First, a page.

Artistic research seminar NO FAQ

Digital collage of the event NO FAQ, a colorful structure over the desert
© Elyssa Fleig

From ZKM | Center for Arts and Media:

Master students of the Faculty for Architecture at the KIT present the results of the research seminar »NO FAQ« at Spacecraft_ZKM in the exhibition »Digital Imaginaries«.

»NO FAQ« sees itself as a researching collective in which scientific and artistic approaches are linked. The research and exhibition project »Digital Imaginaries – Africas in Production« served as a theoretical framework for the independent artistic-research practice of the students. The research object of the seminar was »Not Frequently Asked Questions« in dealing with postcolonial and digital contexts. Drawings, photographs, videos and objects created during the seminar will be presented.


Today Agbogbloshie scrap dealers, together with Ashesi University students from Kobby Ankomah-Graham‘s seminar, helped Belgian-Beninese artist Fabrice Monteiro and Senegalese designer Doulsy scout locations for their Prophecy II photo series. The Prophecy I series probed the issue of environmental pollution by evoking spirits of the earth, dispatched to either plead or warn humans to change our ways lest we kill our mother planet. Per panel discussion with Fabrice at Ashesi, the Prophecy II series will be a diptych contrasting the needless excess of planned obsolescence against the devastating human and environmental destruction used to extract the resources from which our electronic devices are produced out of the earth.

It was noticeable and community members confirmed that you now see only smaller stockpiles of circuit boards and plastic monitor cases, for example, because buyers are more consistent and frequent. What AMP affirms about Fabrice’s project is that it is creating a space—mythical but real at the same time—reminding us all to take action now, before its too late to save this planet.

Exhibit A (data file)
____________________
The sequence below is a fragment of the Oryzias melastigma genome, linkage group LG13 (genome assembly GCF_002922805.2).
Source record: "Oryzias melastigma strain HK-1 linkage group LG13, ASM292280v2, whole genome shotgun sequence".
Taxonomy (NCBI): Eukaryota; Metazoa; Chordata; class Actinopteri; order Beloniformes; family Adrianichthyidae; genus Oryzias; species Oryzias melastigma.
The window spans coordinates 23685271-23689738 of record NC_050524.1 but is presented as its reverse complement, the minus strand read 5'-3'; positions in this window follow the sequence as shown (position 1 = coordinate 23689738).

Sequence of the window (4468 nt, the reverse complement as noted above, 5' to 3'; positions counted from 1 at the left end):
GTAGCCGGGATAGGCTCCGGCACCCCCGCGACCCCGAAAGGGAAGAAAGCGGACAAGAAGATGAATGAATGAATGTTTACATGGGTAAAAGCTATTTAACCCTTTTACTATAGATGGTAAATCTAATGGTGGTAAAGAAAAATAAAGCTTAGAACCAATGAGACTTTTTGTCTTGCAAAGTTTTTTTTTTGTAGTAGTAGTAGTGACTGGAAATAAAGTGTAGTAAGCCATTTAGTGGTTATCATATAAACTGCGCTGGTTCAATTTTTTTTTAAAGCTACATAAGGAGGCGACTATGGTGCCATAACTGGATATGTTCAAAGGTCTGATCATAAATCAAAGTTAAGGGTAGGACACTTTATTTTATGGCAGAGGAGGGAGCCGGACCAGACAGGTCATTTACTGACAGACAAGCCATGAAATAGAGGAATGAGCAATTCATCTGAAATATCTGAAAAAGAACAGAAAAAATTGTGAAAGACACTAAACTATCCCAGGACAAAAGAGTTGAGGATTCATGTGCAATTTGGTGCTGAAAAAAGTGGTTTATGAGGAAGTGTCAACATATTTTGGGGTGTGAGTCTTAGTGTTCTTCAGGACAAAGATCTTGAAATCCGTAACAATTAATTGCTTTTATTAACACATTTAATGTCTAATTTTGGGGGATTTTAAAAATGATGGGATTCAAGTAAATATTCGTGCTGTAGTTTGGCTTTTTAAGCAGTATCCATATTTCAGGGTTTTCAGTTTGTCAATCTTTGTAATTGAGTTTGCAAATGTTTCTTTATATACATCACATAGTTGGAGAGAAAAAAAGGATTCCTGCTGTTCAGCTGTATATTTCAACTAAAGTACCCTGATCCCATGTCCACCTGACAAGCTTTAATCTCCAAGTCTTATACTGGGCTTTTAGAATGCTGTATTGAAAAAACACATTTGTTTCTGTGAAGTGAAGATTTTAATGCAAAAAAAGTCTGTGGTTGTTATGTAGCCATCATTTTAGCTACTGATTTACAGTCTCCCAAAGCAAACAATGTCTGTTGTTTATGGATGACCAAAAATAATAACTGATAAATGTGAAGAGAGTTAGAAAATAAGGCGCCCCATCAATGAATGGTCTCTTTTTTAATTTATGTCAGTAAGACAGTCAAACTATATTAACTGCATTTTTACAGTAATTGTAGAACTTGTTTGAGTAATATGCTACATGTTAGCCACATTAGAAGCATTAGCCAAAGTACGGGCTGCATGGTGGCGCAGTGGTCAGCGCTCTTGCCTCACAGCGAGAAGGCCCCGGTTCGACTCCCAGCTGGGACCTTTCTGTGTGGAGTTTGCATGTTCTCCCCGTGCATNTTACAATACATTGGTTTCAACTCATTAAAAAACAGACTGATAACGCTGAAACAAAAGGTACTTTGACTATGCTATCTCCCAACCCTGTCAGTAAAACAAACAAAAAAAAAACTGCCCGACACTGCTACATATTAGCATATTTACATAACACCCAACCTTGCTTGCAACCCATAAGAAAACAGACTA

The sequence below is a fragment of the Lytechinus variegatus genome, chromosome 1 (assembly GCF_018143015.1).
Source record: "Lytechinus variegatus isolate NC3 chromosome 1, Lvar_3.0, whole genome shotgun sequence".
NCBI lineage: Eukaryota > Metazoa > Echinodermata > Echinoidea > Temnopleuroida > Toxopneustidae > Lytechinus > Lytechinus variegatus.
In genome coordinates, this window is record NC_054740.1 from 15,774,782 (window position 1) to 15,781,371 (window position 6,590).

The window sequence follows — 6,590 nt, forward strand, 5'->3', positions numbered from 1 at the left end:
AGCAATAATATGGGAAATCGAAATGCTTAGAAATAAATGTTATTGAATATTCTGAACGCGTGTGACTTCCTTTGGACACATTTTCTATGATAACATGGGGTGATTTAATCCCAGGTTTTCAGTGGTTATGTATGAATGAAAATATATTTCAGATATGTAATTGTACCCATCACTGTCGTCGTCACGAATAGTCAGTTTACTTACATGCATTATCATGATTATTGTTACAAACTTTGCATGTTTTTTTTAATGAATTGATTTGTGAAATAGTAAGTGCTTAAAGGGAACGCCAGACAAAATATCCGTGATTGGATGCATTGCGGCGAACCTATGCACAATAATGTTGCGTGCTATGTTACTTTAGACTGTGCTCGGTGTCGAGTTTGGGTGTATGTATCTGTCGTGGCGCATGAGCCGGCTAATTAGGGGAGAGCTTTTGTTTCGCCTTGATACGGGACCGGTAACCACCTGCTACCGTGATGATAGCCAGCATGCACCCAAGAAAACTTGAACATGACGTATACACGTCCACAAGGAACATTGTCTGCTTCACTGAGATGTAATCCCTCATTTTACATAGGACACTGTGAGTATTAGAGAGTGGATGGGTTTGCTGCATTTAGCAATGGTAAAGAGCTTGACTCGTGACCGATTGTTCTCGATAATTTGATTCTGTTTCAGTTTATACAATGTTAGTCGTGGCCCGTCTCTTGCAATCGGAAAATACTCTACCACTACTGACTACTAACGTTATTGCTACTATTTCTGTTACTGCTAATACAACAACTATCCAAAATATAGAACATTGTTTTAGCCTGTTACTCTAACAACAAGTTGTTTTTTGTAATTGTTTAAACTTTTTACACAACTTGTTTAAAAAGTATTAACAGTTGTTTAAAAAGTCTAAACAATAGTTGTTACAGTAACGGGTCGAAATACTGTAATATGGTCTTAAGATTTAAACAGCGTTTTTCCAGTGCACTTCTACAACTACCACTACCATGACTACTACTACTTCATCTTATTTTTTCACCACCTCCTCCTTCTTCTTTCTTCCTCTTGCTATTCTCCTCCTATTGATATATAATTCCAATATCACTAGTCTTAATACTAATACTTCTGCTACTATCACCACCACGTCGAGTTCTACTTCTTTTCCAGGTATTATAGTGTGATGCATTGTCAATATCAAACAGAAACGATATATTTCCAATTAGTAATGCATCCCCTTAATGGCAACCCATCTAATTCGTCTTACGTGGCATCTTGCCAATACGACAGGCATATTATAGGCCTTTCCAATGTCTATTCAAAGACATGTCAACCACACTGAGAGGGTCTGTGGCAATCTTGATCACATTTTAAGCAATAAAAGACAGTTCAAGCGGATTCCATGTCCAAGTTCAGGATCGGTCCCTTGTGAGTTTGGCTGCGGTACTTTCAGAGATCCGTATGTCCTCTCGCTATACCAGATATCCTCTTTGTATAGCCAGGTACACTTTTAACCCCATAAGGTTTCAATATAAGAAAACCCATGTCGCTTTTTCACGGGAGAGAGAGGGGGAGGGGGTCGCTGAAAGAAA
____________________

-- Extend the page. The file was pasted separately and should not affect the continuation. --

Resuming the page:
Fabrice testing frames and Doulsy smiling upon a scrap dealer’s reveal of treasure trove of VHS cassette tapes (part of the costume design):


Log of AMP activities


The AMP makers collective has run over 35 workshops to date around the theme of transforming the Agbogbloshie scrap and recycling ecosystem into a network for distributed manufacturing and digital fabrication.

Here is a list of the main events held as part of the AMP series of informal maker workshops to build the future of Agbogbloshie:

Makers and Development

1_M&D Logo

M&D derives as a term from a series of design research seminars conducted at l’École Spéciale d’Architecture (2013-2015), which opened students to participation in a group project to challenge the consequences of technological dependence by remaking Agbogbloshie T.A.Z. conceptually: proposing tools to better equip the dynamic territory that operates outside the bounds, hosting technology’s unmaking and reconstitution. Spaces of unmaking inherently anticipate spaces of remaking; in Agbogbloshie at the end and restart of product life cycles the mantra reduce, re-use, repair, recycle forges its own logic. M&D operates via emphasis on making: each loop of conceptual iteration necessitates another prototype, so participants inherently discover knowledge through the making process. In the case of AMP, the community of makers includes a diverse collection of individuals working not only in Agbogbloshie (e.g. computer repair and refurbishment workshops, small-scale aluminum smelters) but also situated adjacent in the Accra Timber Market (e.g. the carpentry, metalworking, tinsmithy and equipment manufacturers) and distributed further afield (roadside electronics repairers, mechanics, welders, glaziers, furniture craftsmen, seamstresses and tailors city-wide) who make and repair items for a living. (Osseo-Asare and Abbas, 2015)